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Affluent Christian Investor | December 12, 2017

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Financial Sector Too Large? Blame the Fed

Headquarters of the International Monetary Fund in Washington, D.C.

Headquarters of the International Monetary Fund in Washington, D.C.

Since monetary policy can’t ensure a growing economy and president Obama acts like he doesn’t consider a healthy economy even necessary, the only thing left to do is what they should have done long ago: Get rid of the regulatory burden that’s keeping the brakes on the economy. It will do more than just help the economy too: It will help reform government as well.

There is growing chorus of cries from the Left that just the opposite is necessary. Over-regulation, they say, can help an economy.

Some, like the International Monetary Fund (IMF), have argued that excessive regulation can stop a country from having too large a financial industry sector. The theory is that a large financial sector encourages less and less productive investment thereby robbing other sectors of the economy. A more regulated finance industry would prevent the excess, says the IMF.

There’s only one problem with the study that the IMF used to create this theory: It’s not fact-based.

The study, published in the spring, looked at developed versus developing economies and noted that economies with overdeveloped financial sectors like the United States and Japan, have become bogged down in slow growth, while developing economies with small financial sectors, have higher growth.

“Our analysis uncovers evidence of ‘too much finance,’” says the IMF, “in the sense that beyond a certain level of financial development, the positive effect on economic growth begins to decline, while costs in terms of economic and financial volatility begin to rise.”

They propose then that financial regulation is one way to make the sector smaller, and thus more efficient.

While it true that our financial sector is too big in some ways, it’s not because of too little regulation in the way the IMF means the concept of regulation. It’s because we have too much money in the economy that was artificially created by the government and the Federal Reserve. In short, regulators— that is the government— created too much money by policy and regulatory interference. And the only thing that they have done since 2008 is swap one collapsed credit bubble in housing that they created with another swelling credit bubble in the financial markets that they facilitated.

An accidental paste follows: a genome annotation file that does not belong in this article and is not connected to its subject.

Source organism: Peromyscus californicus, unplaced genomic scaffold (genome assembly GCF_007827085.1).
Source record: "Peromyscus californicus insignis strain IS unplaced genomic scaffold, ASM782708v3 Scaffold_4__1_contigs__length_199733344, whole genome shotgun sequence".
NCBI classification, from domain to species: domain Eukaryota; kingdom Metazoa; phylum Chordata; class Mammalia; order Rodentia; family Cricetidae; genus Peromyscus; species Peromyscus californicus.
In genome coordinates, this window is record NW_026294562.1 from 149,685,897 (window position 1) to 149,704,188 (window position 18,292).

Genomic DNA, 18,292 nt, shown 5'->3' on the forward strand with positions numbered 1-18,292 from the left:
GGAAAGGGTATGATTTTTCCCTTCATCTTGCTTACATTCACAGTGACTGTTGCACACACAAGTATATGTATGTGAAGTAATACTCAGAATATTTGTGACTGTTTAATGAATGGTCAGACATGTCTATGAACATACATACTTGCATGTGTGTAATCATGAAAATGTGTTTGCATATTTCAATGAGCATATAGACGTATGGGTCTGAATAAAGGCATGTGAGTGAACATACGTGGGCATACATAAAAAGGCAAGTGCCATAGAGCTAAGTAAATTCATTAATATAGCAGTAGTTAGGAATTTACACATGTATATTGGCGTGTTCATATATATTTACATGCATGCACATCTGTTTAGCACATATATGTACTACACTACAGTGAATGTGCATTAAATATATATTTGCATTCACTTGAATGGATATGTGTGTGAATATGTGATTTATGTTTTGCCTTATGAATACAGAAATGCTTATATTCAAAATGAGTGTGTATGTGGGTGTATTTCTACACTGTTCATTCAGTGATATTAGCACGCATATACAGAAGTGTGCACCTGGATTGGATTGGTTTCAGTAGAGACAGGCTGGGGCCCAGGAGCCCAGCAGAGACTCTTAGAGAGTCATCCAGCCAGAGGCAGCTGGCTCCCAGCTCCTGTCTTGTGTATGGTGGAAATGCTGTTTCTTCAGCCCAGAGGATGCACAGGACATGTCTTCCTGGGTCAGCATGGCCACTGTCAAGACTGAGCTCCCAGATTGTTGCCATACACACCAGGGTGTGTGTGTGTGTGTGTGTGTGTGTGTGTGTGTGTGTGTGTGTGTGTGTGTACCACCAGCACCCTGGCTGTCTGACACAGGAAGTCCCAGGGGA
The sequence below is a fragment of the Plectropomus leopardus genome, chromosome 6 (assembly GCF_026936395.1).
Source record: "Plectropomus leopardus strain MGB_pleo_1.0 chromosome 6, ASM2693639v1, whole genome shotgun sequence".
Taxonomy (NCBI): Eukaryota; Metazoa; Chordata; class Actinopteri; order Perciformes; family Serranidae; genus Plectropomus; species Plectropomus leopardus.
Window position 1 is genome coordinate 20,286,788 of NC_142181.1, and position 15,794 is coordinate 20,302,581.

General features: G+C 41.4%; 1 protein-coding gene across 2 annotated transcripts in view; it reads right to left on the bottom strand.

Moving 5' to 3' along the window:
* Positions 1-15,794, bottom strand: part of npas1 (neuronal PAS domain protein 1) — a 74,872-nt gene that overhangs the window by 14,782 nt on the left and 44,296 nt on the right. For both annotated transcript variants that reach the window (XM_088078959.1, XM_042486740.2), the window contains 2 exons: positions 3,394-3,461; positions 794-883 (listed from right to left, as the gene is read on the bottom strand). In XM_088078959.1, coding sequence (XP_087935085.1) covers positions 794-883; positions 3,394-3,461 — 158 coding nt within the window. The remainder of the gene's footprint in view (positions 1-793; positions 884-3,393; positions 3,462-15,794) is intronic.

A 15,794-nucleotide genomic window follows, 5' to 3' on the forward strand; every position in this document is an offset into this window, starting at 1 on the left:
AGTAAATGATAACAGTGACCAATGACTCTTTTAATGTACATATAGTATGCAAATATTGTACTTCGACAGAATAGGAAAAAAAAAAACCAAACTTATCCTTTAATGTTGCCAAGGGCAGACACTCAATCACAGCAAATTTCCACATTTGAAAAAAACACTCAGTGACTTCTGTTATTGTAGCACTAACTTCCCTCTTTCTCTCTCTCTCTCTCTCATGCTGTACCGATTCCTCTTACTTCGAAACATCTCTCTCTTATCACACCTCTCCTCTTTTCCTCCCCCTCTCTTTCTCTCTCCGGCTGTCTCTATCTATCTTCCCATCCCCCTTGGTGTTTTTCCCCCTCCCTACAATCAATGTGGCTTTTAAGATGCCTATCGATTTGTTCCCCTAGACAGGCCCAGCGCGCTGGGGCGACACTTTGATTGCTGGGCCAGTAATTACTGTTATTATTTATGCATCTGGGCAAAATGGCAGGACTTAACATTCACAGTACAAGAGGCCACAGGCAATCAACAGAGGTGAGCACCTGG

That, my friends is what quantitative easing was all about: facilitating the movement of the bad debt the government created in the housing market out of that market and into the stock market and other financial markets.

It’s possible that the move will turn out okay— that is if the Federal Reserve can stand to hold on to the mortgage and other debt until maturity without demanding full repayment.

But one need only look at the oil market to get an idea of what happens when a commodity or other market is subject to too much cash. During quantitative easing oil became overly financial in that it stopped being a commodity and started acting like a financial asset. Oil’s price action was more sensitive to supply-demand factors of cash rather than it was to the underlying supply-demand for the oil itself. As quantitative easing wrapped up, upward price pressure started to relieve itself.

And that’s where we are today.

The losers in all of this are the folks in the oil patch who have lost their jobs, just like the folks in the housing sector lost their jobs before them. For a long time however the government—with the help of Wall Street— allowed them both to be the winners.

And getting rid of that cycle, which also feed the campaign finance cycle, is critical to getting the economy going again. If you want the money out of government there is only one reform you need to support: Get the government out of the money business.

John Ransom is a global investment strategist with a presence in Asia and Washington, DC. He focuses on the intersection of politics and finance. He is also the host of Ransom Notes Radio.

 

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